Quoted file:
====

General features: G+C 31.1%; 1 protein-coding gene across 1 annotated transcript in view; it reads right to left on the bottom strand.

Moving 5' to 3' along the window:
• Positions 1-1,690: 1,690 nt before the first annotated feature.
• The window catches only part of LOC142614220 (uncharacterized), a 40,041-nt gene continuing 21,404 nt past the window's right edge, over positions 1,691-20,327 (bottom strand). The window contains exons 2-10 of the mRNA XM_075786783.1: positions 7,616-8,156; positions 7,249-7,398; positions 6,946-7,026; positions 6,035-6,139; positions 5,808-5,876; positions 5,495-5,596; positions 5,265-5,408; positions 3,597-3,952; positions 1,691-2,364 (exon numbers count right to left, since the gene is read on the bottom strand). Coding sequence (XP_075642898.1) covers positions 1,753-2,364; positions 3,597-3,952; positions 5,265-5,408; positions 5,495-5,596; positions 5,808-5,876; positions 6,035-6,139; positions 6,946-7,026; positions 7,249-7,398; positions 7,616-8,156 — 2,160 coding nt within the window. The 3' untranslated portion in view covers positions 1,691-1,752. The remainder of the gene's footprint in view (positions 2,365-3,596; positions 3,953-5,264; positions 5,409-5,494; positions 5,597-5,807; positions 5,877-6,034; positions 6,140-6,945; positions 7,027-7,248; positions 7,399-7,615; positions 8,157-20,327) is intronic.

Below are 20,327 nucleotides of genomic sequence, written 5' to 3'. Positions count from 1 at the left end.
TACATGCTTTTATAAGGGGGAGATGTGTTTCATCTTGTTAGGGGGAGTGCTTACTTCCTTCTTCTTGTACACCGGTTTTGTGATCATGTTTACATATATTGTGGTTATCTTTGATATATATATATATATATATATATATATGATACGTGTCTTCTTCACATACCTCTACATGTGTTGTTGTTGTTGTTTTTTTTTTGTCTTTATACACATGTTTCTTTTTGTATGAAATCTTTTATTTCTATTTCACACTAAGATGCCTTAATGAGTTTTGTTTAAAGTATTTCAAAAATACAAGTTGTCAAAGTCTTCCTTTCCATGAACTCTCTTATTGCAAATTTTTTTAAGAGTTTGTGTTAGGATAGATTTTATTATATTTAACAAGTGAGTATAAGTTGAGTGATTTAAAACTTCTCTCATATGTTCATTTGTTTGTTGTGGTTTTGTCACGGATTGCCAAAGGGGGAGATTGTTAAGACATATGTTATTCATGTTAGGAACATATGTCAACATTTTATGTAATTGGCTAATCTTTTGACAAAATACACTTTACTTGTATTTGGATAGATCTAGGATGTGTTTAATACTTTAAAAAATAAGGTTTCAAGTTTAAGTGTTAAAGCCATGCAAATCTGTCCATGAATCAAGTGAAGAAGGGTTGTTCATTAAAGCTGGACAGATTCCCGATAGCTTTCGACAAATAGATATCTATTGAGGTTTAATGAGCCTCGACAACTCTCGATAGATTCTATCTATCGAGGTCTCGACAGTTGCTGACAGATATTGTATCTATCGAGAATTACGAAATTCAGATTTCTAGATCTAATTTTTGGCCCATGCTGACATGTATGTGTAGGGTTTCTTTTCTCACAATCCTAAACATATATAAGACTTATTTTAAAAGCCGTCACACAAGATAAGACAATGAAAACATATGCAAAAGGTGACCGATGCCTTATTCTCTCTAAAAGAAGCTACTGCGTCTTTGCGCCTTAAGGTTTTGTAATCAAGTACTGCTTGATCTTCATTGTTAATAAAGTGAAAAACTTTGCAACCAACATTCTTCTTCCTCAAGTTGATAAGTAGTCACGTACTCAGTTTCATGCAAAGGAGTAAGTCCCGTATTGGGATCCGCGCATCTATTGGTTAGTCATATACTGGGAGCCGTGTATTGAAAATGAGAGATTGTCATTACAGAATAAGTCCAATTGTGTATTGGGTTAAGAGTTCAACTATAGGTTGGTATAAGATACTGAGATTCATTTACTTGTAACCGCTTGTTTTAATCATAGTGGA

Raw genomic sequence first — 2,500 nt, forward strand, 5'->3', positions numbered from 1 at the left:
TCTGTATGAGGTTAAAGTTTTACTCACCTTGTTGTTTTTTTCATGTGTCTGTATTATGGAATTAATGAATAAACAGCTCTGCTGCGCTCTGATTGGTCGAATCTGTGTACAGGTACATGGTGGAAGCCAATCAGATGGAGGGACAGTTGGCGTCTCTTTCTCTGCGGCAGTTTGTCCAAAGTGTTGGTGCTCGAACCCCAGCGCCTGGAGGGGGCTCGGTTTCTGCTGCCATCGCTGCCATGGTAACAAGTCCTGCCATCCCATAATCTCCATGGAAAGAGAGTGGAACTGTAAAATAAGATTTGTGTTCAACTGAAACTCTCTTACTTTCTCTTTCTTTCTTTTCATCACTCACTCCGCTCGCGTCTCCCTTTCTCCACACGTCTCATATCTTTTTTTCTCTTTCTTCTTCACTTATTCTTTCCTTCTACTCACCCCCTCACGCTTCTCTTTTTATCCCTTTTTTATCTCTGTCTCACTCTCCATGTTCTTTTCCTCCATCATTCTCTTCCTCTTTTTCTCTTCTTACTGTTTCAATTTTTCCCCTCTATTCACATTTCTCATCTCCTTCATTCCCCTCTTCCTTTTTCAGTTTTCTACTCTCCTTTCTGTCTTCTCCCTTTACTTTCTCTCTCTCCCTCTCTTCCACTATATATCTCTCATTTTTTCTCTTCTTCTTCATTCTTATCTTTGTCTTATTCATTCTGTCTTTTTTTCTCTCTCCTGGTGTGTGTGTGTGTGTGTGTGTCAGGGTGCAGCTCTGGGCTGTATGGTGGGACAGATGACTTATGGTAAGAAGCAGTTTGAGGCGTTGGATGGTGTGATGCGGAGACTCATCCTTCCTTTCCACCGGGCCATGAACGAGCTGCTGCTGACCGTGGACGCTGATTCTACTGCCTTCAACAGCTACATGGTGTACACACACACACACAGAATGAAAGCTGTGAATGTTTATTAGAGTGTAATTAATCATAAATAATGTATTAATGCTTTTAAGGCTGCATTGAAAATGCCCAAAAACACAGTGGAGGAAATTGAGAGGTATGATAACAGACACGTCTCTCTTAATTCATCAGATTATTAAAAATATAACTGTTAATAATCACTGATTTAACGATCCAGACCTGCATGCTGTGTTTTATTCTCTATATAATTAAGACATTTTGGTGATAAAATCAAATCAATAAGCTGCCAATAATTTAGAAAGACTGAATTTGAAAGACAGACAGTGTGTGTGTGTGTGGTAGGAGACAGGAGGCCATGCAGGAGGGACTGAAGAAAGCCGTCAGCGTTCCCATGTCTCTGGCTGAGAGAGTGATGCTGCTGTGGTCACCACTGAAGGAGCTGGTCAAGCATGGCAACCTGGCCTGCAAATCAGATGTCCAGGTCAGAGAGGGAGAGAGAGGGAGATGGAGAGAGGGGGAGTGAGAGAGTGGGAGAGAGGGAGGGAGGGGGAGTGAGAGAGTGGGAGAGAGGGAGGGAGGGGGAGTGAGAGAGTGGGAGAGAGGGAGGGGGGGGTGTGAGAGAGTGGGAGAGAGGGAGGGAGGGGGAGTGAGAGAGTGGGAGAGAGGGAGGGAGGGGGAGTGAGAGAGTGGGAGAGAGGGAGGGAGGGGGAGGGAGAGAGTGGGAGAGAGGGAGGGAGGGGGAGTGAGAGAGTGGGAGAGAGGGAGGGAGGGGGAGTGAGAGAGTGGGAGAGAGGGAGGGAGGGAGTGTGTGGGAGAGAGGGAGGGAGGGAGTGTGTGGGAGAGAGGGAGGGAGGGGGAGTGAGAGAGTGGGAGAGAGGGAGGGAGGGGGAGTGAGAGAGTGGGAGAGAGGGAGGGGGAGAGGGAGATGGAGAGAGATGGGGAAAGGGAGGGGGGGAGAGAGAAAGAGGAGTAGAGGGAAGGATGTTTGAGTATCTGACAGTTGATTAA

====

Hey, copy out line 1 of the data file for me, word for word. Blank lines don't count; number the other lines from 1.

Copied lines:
General features: G+C 31.1%; 1 protein-coding gene across 1 annotated transcript in view; it reads right to left on the bottom strand.